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Austin, Texas: The Homelessness Crisis in the City

Austin, Texas, like many other major cities across the United States of America, has struggled with the issue of homelessness for years. The city has tried a number of different approaches; however, the problem has become a crisis in recent years. Some say the increase in homelessness was in part due to the lifting of the city’s camping ban in 2019.

Austin, Texas The Homelessness Crisis in the City

In 2022, 4,611 people were counted as homeless in Austin and surrounding Travis County on a day in October. This is according to data gathered by The Ending Community Homelessness Coalition (ECHO), a non-profit tasked with leading homelessness strategies in the county. This represents roughly 0.4% of the population in Travis County and is a slightly higher rate than in Austin’s twin city Phoenix (Maricopa County) where homeless people represent 0.2% of the population.

Compared with other cities nationally in the 2022 Annual Homeless Assessment Report, Austin’s homeless population is nowhere near Los Angeles, New York, or even Seattle. However, the report showed Austin had the 4th highest rate of un-sheltered families experiencing homelessness, and the 5th highest rate of un-sheltered, unaccompanied youth (compared to other major cities).

RSnake spoke with Matt Mackowiak, co-founder of Save Austin Now, a non-partisan group that was instrumental in reinstating the camping ban in Austin. They discussed homelessness in Austin.

The Camping Ban in Austin

The city of Austin had a ban against camping on public property that included sitting or lying down in public spaces. In 2019, the Austin city council voted to decriminalize homelessness and lift the camping ban. This made it possible for people to sit or camp on any public street, except in front of pathways or city hall.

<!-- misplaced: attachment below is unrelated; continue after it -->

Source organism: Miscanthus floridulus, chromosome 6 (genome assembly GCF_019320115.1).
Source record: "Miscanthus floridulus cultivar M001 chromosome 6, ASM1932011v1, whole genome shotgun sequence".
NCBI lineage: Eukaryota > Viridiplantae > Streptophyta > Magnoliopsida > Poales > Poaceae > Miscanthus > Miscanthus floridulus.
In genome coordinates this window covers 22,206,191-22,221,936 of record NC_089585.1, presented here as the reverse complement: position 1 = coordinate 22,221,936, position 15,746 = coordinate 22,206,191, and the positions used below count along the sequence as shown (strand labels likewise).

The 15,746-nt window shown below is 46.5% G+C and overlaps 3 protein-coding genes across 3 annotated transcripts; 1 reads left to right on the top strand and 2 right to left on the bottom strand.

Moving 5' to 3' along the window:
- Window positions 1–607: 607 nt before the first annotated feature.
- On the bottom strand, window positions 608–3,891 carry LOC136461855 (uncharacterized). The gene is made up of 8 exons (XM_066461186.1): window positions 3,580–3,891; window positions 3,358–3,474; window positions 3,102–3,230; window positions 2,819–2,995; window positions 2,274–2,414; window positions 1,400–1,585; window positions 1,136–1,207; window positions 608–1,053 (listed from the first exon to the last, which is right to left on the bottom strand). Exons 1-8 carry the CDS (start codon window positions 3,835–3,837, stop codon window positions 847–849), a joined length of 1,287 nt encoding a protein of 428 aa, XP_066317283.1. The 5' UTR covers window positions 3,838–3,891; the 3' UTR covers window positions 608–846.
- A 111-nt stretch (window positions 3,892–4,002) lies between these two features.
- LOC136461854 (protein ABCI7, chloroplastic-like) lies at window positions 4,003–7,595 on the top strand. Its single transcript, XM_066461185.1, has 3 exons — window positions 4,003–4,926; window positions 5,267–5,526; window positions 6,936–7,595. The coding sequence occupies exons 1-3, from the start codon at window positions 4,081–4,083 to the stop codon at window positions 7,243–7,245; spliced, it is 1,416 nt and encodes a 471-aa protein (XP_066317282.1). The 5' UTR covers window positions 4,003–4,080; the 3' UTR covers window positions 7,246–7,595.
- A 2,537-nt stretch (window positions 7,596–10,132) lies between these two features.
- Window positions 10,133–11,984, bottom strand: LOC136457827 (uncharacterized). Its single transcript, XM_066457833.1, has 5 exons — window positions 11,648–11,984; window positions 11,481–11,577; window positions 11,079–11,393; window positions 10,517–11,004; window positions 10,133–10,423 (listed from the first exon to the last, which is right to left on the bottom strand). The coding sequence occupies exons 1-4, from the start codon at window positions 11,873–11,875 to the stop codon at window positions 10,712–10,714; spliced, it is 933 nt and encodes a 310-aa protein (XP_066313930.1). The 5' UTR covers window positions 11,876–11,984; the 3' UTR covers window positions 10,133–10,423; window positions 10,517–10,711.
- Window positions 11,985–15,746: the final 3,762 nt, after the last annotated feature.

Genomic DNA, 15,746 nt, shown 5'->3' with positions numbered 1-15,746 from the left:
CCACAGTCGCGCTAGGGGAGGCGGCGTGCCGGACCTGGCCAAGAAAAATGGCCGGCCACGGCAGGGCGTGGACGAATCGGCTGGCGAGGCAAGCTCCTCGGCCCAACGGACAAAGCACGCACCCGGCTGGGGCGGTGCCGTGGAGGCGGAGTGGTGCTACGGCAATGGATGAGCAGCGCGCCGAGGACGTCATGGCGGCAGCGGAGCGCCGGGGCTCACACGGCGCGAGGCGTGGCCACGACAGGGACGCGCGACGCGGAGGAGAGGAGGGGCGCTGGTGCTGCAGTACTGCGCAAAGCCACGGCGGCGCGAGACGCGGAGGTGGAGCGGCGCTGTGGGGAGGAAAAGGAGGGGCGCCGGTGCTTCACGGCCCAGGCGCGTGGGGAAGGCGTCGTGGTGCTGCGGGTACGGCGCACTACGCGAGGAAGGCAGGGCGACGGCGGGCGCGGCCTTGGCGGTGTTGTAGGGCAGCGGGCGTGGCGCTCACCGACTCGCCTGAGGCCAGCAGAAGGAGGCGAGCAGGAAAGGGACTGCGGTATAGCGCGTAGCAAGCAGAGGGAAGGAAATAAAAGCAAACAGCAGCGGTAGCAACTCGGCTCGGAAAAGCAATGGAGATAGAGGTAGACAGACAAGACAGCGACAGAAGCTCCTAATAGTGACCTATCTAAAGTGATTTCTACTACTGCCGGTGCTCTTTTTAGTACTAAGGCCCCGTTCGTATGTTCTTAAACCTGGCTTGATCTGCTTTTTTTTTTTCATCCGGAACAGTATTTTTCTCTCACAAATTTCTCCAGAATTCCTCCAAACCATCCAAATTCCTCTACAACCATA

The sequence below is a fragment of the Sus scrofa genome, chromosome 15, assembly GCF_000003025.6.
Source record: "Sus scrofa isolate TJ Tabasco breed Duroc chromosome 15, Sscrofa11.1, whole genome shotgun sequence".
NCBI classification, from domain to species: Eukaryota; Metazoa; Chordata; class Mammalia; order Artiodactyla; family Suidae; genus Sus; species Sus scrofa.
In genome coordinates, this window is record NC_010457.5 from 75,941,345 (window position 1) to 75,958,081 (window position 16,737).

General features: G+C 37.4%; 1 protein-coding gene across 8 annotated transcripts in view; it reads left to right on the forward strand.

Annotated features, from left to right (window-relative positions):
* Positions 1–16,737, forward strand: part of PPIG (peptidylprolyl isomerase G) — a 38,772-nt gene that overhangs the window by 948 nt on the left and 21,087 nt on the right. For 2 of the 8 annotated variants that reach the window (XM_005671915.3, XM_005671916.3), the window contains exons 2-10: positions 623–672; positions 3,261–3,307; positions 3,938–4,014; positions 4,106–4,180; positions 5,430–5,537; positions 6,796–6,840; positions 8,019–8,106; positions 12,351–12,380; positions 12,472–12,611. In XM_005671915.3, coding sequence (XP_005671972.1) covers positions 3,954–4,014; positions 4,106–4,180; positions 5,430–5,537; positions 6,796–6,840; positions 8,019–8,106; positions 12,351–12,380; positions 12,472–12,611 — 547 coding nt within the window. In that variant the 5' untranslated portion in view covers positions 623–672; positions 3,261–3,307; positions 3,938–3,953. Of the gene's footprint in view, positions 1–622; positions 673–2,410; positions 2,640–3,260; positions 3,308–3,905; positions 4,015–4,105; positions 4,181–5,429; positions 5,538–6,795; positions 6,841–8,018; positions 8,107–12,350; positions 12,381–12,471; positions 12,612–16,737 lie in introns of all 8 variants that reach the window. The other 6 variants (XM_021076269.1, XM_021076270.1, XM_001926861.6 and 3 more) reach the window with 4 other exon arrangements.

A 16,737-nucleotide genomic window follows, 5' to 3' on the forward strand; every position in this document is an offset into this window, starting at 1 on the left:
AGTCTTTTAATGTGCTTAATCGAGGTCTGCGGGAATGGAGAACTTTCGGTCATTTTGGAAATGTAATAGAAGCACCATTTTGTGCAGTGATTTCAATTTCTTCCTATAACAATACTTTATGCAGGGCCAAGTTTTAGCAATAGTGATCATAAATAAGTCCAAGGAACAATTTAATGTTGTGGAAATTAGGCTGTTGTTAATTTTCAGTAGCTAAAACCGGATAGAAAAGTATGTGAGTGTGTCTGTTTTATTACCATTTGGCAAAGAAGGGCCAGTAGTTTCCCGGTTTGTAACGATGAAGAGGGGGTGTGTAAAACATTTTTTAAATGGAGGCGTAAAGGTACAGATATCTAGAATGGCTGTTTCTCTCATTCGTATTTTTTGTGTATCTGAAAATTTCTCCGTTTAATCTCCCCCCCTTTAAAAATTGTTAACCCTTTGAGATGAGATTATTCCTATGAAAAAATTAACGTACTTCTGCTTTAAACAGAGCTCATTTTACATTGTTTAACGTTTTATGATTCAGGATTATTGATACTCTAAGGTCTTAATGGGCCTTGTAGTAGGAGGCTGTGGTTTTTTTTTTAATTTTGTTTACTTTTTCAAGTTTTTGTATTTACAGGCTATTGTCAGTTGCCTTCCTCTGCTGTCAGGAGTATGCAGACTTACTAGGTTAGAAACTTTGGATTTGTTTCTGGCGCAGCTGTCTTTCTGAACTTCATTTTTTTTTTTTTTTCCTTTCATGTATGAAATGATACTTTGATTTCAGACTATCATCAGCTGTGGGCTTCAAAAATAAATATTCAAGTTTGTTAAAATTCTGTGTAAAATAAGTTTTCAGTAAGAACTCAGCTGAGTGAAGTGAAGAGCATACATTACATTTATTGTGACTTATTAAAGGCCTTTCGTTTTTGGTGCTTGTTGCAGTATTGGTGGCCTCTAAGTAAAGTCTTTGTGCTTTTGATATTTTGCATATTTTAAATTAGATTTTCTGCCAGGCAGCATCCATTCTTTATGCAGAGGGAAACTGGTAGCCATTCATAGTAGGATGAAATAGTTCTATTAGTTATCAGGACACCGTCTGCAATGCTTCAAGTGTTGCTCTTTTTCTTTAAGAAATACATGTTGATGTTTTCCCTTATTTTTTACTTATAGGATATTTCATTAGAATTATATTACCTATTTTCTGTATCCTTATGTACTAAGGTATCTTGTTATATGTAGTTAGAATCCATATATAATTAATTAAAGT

RSnake and Mackowiak, both Austin residents at the time, experienced the consequences of this policy change first-hand. “All of a sudden, the population just exploded overnight,” said RSnake.

Statistics agree the number of un-sheltered homeless people in Travis County did spike from 2019-2020.

According to Mackowiak, the ban caused several problems city-wide. “You have issues in our waterways, you have trash, you have needles, profound effects on public safety, public health, on our intersections, on our neighborhoods, on the image of our city, on tourism, the list goes on and on and on.”

As a result, Mackowiak worked together with Cleo Petricek to found Save Austin Now, a non-partisan organization, to put pressure on the Austin city council to reinstate the camping ban.

They started petitions and collected signatures and were finally able to get the issue on a ballot in 2021. “It took us an enormous amount of effort to get on the ballot,” said Mackowiak.

The ballot item was called Proposition (Prop) B. It called for the camping ban to be reinstated. After the votes were tallied, Prop B was passed, with 58% of voters in favor of it.

Homelessness remains a central issue in Austin today. The number of homeless people increased in Travis County by 7.4% between 2019 and 2022. The population of Travis County grew 10% over the same period.

Even though the county is working to house un-sheltered people, there are still far more people sleeping on the street than in shelters or transitional housing.

Impact of Homelessness on the Community

Homelessness impacts the community as a whole. Many people fear that the growth of the homeless population will increase crime in a specific area. Some research has shown that the increased number of people sleeping on the streets does seem to have an impact on crime.